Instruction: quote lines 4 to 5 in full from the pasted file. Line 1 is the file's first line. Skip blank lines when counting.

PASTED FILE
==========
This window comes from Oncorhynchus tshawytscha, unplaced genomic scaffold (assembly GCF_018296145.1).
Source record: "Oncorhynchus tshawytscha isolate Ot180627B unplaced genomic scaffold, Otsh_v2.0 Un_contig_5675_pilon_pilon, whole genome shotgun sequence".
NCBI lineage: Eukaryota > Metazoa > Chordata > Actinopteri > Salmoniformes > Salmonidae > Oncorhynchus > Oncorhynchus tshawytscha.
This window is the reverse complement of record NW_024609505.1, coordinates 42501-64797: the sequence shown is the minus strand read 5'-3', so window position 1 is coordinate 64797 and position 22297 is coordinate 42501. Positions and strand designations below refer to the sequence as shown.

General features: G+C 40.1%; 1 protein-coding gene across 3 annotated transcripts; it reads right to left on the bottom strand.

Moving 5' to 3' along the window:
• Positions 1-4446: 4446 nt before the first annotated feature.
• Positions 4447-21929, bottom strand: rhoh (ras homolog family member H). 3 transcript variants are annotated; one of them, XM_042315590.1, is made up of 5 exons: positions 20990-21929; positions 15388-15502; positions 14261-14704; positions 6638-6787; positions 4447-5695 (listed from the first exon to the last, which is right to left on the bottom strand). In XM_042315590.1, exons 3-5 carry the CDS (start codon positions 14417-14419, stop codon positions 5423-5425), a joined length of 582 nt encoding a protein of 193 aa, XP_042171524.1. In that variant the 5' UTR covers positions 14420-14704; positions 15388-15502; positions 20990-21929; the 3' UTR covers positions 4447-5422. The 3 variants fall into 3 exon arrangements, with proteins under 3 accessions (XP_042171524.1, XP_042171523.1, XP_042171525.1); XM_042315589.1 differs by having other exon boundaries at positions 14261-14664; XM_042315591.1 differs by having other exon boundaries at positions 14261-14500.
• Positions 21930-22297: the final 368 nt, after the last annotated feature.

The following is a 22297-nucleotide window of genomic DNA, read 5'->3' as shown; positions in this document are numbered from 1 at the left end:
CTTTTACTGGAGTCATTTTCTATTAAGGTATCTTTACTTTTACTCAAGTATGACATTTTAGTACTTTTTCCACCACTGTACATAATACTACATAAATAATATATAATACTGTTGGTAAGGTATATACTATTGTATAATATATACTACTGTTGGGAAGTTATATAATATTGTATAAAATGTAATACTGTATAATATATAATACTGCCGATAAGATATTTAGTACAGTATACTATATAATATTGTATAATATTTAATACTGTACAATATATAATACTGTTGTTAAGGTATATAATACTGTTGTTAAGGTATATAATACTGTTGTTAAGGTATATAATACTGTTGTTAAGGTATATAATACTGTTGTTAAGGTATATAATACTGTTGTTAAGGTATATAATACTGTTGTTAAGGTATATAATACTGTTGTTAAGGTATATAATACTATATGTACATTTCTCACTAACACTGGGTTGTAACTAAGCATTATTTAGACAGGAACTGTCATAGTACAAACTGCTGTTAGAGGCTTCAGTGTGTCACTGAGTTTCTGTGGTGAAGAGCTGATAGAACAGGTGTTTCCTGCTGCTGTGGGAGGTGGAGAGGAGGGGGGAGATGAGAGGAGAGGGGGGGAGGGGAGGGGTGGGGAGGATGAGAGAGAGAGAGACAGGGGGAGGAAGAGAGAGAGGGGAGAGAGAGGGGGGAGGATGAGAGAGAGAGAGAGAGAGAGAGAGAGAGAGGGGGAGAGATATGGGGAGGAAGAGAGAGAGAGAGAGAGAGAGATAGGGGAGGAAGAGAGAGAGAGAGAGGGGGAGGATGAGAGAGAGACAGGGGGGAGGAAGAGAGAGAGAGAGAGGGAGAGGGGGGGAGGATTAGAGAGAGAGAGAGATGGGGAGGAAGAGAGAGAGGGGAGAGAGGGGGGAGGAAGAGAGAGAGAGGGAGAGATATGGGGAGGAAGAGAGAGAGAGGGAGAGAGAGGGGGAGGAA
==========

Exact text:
This window is the reverse complement of record NW_024609505.1, coordinates 42501-64797: the sequence shown is the minus strand read 5'-3', so window position 1 is coordinate 64797 and position 22297 is coordinate 42501. Positions and strand designations below refer to the sequence as shown.

General features: G+C 40.1%; 1 protein-coding gene across 3 annotated transcripts; it reads right to left on the bottom strand.